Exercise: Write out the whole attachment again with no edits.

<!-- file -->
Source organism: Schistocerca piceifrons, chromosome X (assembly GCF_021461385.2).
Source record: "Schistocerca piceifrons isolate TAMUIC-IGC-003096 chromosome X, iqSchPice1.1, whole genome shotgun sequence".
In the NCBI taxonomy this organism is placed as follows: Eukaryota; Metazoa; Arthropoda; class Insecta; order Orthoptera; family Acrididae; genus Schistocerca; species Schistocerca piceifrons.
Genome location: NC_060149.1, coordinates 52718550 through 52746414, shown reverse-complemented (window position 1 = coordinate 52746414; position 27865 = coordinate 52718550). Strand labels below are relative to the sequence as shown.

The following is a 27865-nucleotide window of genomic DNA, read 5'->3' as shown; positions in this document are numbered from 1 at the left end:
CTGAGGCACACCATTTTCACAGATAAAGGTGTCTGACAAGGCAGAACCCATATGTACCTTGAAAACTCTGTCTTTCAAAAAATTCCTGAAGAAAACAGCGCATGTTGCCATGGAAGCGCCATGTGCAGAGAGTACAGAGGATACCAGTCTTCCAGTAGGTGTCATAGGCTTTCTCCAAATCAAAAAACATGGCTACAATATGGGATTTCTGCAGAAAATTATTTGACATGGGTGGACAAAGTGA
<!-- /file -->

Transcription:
Source organism: Schistocerca piceifrons, chromosome X (assembly GCF_021461385.2).
Source record: "Schistocerca piceifrons isolate TAMUIC-IGC-003096 chromosome X, iqSchPice1.1, whole genome shotgun sequence".
In the NCBI taxonomy this organism is placed as follows: Eukaryota; Metazoa; Arthropoda; class Insecta; order Orthoptera; family Acrididae; genus Schistocerca; species Schistocerca piceifrons.
Genome location: NC_060149.1, coordinates 52718550 through 52746414, shown reverse-complemented (window position 1 = coordinate 52746414; position 27865 = coordinate 52718550). Strand labels below are relative to the sequence as shown.

The following is a 27865-nucleotide window of genomic DNA, read 5'->3' as shown; positions in this document are numbered from 1 at the left end:
CTGAGGCACACCATTTTCACAGATAAAGGTGTCTGACAAGGCAGAACCCATATGTACCTTGAAAACTCTGTCTTTCAAAAAATTCCTGAAGAAAACAGCGCATGTTGCCATGGAAGCGCCATGTGCAGAGAGTACAGAGGATACCAGTCTTCCAGTAGGTGTCATAGGCTTTCTCCAAATCAAAAAACATGGCTACAATATGGGATTTCTGCAGAAAATTATTTGACATGGGTGGACAAAGTGA